Part 7: Opposition

From May 29, 2009 to April 12, 2010 the 2nd Marine Expeditionary Brigade was deployed to Helmand Province, Afghanistan. Over the course of that year, Marines would establish expeditionary installations, train Afghan police and soldiers, take back Taliban-controlled strategic hubs and lay down for posterity new operating procedures for the U.S. Marine Corps.

“Gen. Nicholson and I would go in (to Combat Hospital Bastion) every day and I would see people dying,” said Kael Weston, a teacher at Marine Corps University who served as the political state department head in Helmand Province to Gen. Larry Nicholson, then commanding general of 2nd MEB-Afghanistan. “British soldiers and Marines. An Afghan boy missing his legs playing with a stump.”

While fighting Helmand’s harsh climate while establishing an operating base was challenging, the biggest threat to the U.S. Marines in Afghanistan was improvised explosive devices (IEDs) placed by Taliban opposition. In 2010, a report from the Joint Improvised Explosive Device Defeat Organization recorded that a total of 539 U.S. troops had been killed in action, and 4,845 wounded in action, from IEDs in Afghanistan from 2001-2010.

“The only paved road around Leatherneck was what we called The Ring Road, and saying it was paved is being generous,” said COl. Al Faxon, the lead engineer for 2nd MEB-A. “It was riddled with Taliban IEDs. We would do our best to keep an eye out for culverts and fresh digging. When you were out, you had to feed information back to the ops people.”

Past U.S. presences in Afghanistan, both in times of peace and conflict, also had an impact on the way combat was conducted between Coalition forces and Taliban opposition.

“Nawa has a vast series of canals that were originally dug in the 50s and 60s by USAID,” said Gus Biggio, a Civil Affairs Marine attached to 1st Battalion 5th Marine Regiment in Nawa. Biggio underwent vast research while undergoing a 10 year endeavor to put together a book about the MEB’s time in Afghanistan. “The intention was to make the Helmand River Province very fertile and ensure Afghans could grow their own food. These canals would range from ten meters across to more narrow-like ditches. When they were digging that array of canals, I can’t expect they foresaw U.S. Marines shooting from and being shot at from them.”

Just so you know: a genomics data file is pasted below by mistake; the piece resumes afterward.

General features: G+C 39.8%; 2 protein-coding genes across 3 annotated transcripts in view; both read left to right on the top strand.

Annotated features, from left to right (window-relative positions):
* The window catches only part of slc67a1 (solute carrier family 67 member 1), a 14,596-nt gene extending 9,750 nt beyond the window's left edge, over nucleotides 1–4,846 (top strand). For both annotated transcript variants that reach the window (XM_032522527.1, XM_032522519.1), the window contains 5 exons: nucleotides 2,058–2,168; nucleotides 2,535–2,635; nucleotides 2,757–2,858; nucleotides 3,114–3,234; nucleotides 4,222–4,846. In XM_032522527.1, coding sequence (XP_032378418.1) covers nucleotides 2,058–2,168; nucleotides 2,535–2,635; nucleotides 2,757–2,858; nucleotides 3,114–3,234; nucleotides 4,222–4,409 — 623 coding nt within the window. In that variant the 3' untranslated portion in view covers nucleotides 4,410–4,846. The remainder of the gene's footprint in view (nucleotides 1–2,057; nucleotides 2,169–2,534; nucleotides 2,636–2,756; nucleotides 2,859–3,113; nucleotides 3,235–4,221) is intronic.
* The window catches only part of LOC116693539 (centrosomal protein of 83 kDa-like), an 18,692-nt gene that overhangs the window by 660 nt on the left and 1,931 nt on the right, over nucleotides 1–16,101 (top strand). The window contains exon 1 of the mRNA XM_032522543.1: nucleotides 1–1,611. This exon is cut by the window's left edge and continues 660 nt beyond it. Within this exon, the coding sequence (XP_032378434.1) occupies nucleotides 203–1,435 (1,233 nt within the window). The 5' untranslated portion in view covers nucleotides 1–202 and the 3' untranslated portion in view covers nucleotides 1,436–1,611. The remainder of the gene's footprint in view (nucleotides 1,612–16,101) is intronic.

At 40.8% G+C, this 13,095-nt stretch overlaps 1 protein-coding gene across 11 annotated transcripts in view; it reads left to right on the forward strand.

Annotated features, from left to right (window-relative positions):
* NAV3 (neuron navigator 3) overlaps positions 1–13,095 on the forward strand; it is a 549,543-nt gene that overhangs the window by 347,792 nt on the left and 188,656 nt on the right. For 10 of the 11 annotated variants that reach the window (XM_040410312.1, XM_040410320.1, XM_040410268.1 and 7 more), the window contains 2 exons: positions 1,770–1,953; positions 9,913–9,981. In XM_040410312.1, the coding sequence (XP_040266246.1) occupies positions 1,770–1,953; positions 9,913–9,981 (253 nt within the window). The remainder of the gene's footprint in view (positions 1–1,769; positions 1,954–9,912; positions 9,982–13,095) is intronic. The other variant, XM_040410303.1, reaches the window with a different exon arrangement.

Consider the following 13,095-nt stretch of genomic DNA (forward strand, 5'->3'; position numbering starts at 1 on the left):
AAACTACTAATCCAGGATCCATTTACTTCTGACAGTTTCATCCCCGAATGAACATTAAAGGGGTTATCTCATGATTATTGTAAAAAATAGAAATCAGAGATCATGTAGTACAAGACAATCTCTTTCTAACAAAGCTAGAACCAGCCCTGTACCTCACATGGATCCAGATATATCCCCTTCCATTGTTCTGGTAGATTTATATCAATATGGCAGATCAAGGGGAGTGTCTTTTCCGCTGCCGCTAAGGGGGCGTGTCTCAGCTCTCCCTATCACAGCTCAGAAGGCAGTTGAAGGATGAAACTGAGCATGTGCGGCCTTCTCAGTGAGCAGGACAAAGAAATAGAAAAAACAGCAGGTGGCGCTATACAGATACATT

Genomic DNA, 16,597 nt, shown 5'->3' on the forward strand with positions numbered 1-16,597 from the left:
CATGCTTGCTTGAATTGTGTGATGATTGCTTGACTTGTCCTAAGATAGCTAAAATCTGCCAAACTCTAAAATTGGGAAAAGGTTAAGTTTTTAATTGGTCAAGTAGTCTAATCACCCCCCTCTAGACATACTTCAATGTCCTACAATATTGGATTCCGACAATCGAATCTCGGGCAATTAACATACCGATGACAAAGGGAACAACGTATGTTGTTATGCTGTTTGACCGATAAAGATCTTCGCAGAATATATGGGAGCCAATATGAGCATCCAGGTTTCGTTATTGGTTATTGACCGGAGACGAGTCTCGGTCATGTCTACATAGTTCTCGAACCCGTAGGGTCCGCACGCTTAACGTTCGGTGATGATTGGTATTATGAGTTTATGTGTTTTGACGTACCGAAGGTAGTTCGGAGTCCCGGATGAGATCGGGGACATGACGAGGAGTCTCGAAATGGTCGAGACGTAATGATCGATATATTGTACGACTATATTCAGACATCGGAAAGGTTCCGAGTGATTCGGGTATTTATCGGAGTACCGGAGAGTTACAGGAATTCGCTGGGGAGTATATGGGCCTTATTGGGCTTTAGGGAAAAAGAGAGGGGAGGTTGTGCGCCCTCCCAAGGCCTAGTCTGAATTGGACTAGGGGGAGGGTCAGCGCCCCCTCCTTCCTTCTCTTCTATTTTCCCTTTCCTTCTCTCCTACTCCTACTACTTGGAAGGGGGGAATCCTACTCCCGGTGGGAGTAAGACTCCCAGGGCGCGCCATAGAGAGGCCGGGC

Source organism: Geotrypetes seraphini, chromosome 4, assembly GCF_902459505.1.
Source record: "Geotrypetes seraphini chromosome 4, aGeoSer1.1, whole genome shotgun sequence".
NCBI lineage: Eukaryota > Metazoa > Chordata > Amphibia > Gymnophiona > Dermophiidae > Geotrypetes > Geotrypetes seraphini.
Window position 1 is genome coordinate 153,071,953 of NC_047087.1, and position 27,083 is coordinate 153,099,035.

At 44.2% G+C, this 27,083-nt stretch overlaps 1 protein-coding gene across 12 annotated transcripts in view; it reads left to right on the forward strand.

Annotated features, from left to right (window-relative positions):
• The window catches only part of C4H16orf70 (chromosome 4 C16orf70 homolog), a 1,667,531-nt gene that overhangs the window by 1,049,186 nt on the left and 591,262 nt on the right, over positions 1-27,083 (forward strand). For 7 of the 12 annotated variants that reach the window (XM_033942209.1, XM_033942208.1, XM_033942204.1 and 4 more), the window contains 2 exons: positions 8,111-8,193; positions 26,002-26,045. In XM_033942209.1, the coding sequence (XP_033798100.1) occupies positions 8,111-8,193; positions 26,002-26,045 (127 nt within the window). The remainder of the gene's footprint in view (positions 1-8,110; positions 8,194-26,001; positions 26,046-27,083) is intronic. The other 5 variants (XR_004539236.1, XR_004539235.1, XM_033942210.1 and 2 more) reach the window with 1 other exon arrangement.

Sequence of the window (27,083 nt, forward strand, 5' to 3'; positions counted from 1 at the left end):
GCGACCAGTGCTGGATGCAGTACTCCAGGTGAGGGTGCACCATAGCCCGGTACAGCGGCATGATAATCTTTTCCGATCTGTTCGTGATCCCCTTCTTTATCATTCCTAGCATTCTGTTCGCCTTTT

The Taliban also employed hit and run tactics meant to sabotage or bog down Marines.

“For our LAV’s and Scouts, most of our contact with the Taliban was harassing attacks around Khan Neshin Castle, sporadic rocket attacks on Combat Outpost Payne, the castle and the extensive use of IED’s,” recalled retired Master Gunnery Sgt. David VanHorn, who served as logistics chief with 2nd Light Armored Reconnaissance Battalion. “One of our convoys was ambushed. I do not remember anything that was sustained kinetically. If I remember correctly, we had two KIA internal to the battalion and one or two attachments, but not sure of how many were wounded. We had a handful for sure.”

Weston believes that the Marines with 2nd MEB-A were aware of the risk inherent to the combat zone. He also knew they were willing to do what needed to be done.

“If you’re going to be in a horrible place like Helmand, I wouldn’t want to be around anyone but Marines,” Weston said. “Take for instance Sgt. Friend, who approached a small village who thought our guys were Russian because of how long it had been since they had seen outside contact. You surge Marines in and there is no bridge too far for the USMC. It came down to how with us the Afghans were. There were shifts toward the end, but the attitude remained positive… There was a lot of sacrifice in the seven years I was over there (2003-2010). When that kind of sacrifice is going to happen, we sure as hell better be able to answer why it is being made as a government.”